Posts Tagged ‘bells special reserve review


Project Whisk(e)y: Bell’s Special Reserve

BellsI know what you’re thinking. Bell’s. Old white men. Fishing. Their noses so red and swollen if you squeezed them whisky would dribble out.

Bell’s is not hip. Bell’s is not cool. If a guy arrives at a house party with a bottle of Bell’s, you immediately assume he stole it from his dad’s liquor cabinet.

Such is the stigma that haunts this perfectly good blended scotch whisky because it is marketed directly at old men who are so loyal to the brand that they buy it by the case every two months at Makro and have done so for the last 30 years.

I drank my fair share of it back in varsity because the only other whisky that competed at the same price point was J&B, which is my mom’s weapon of choice.



So when it came down to drinking mom’s wizzo or dad’s wizzo, I manned up and took the high road, silently patting myself on the back because I was drinking whisky and people who drink whisky are badasses.

Strangely enough, over time I’ve reached a point where I almost can’t stand Bell’s Extra Special Old Scotch Whisky. Too many nights subjecting that spirit to my own specialised distilling process which involved pouring it in vast quantities into my stomach and then inviting my friends tequila and jagermeister to join the party.

BUT, if it’s Bell’s Special Reserve we’re talking about then THAT boys and girls, is a completely different story.

Normal Bell’s is a blend of something like 40 different grain and malt whiskies. I went into some detail about what the difference between these two types of whisky are in my previous post so hit this link if you want the down lizzo.

At the heart of the Bell’s blend is a single malt called Blair Athol. This is the DNA of Bell’s. Most blended whiskies have a lead whisky that determines the broad taste profile of the blend and of other blended whiskies belonging to the same brand.



Blair Athol is what gives normal Bell’s its spicy, nutty flavour and you’re going to find similar flavours in Bell’s Special Reserve, but you’re going to find a boatload of other flavours too because unknown to pretty much everyone, Bell’s Special Reserve is one of the whisky world’s hidden gems.

What makes Bell’s Special Reserve so special is the fact that though it’s a blended whisky, it contains absolutely no grain whisky whatsofuckingever.

Roughly 10 whiskies go into Bell’s Special Reserve and every single one of those is a different malt whisky.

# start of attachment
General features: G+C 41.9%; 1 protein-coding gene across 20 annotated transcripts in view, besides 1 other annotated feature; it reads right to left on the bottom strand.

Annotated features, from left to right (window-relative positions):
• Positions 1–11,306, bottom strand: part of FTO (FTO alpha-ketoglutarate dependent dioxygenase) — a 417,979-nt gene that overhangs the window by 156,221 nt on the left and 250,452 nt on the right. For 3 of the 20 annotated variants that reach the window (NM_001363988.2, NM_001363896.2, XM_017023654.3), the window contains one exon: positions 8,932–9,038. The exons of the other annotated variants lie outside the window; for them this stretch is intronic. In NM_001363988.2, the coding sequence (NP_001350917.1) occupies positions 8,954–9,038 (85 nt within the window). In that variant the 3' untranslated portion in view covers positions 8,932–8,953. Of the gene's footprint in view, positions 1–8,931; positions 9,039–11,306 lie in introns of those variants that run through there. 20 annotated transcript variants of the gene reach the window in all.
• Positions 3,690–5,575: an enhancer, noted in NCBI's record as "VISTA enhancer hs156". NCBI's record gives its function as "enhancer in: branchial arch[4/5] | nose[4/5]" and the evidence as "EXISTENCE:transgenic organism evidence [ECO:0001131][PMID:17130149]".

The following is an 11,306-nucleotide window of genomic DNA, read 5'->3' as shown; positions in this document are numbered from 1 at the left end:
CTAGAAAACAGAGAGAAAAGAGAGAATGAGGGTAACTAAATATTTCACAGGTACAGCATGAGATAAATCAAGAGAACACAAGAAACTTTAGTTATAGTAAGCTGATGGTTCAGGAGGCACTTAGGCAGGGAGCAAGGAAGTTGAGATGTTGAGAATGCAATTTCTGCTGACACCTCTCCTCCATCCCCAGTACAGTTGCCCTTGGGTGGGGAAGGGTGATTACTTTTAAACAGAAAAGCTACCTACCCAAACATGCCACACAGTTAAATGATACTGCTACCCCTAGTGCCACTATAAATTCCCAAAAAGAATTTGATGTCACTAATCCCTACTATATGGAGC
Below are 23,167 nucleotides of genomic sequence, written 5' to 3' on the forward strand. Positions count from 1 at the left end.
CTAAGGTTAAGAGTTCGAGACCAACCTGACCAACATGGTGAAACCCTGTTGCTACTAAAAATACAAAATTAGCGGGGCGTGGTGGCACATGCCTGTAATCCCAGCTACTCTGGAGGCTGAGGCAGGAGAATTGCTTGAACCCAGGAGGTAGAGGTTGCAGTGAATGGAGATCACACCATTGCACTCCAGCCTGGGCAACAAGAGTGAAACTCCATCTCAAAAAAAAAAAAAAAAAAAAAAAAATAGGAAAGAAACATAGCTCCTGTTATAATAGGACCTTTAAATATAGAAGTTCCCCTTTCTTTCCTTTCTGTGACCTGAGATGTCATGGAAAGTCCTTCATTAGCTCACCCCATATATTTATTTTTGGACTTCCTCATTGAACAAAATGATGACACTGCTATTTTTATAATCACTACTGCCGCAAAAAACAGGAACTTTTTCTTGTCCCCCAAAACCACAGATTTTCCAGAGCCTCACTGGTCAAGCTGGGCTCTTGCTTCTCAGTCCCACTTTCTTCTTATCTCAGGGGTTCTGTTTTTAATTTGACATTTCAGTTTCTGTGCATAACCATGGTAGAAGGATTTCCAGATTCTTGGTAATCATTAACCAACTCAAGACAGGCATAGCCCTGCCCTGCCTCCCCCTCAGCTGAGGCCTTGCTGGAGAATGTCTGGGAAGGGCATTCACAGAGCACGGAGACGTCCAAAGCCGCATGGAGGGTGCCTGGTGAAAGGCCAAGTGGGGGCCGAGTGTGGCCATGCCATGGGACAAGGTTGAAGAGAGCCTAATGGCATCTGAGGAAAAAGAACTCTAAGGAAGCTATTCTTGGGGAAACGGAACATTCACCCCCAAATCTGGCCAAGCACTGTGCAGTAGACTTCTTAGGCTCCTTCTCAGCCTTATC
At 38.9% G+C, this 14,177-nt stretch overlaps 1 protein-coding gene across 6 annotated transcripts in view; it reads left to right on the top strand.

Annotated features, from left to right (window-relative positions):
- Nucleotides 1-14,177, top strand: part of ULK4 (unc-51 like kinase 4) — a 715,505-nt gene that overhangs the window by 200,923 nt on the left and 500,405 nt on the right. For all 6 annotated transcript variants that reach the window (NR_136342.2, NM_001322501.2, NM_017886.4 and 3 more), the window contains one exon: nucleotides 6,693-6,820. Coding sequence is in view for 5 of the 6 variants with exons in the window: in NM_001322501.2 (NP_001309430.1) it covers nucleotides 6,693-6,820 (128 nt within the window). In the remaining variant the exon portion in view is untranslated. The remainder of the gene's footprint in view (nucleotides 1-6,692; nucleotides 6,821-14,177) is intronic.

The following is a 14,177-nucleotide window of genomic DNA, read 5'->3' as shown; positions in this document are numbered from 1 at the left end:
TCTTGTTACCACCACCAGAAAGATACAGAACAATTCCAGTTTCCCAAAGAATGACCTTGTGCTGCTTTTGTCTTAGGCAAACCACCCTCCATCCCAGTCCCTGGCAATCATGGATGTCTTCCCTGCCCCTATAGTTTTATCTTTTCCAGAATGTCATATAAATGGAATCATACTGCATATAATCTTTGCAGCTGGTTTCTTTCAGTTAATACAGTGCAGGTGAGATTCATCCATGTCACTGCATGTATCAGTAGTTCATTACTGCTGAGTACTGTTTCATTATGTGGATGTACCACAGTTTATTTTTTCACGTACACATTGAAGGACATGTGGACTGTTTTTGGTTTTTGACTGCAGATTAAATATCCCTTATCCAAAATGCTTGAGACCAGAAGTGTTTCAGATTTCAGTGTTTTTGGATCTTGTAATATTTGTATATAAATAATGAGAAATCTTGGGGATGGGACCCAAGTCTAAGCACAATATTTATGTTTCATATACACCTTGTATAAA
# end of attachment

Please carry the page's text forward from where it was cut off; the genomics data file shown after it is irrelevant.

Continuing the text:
Now, as any master blender will tell you, it’s very difficult to blend only malt whiskies and come out with a product that is palatable. Malt whisky is generally full of flavour, character and complexity – too much of a good thing and you risk tipping that vital balance between spiciness, sweetness, maltiness and deliciousness (yes, that is a legitimate flavour) that defines a good whisky.



Bell’s Special Reserve gets this balance so right it’s scary. The only other whisky that I think compares is Johnny Walker Green Label (also a blended malt whisky) but if you compare the two price-wise, you’ll soon see why Bell’s SR is one of my favourite go-to whiskies.

On the nose you’re going to find some sweet honey and chocolaty notes with a hint of that time-honoured Bell’s nuttiness (think ground up almonds) coming from the Blair Athol.

But pour that delicious golden nectar past your lips and those rich honey notes are going to come alive followed by some deeper, dark chocolaty notes and a subtle spiciness that is drawn out to a warm, peppery finish that has me grinning from ear to ear every time I taste it.

A bottle of whisky this good should cost R400, fact. Johnnie Walker Green Label sells for R569.95 a bottle at Makro. Care to guess how much Bell’s SR goes for?

Try R229.95 (also at Makro). For that goddamn price you could practically use the stuff as cologne if you wanted to.



Take my advice on this one, go get a bottle this weekend, pour a dram into a tumbler with a block of ice and sip on that bad boy at a leisurely pace.

Hell, you could even practise your casting while you’re at it if you really want to get into character, but anyway you slice this one, you can not beat this whisky for value for money.

End. Van. Storie.

Tune in next week folks as I continue my search for awesome blended whiskies that won’t break the bank.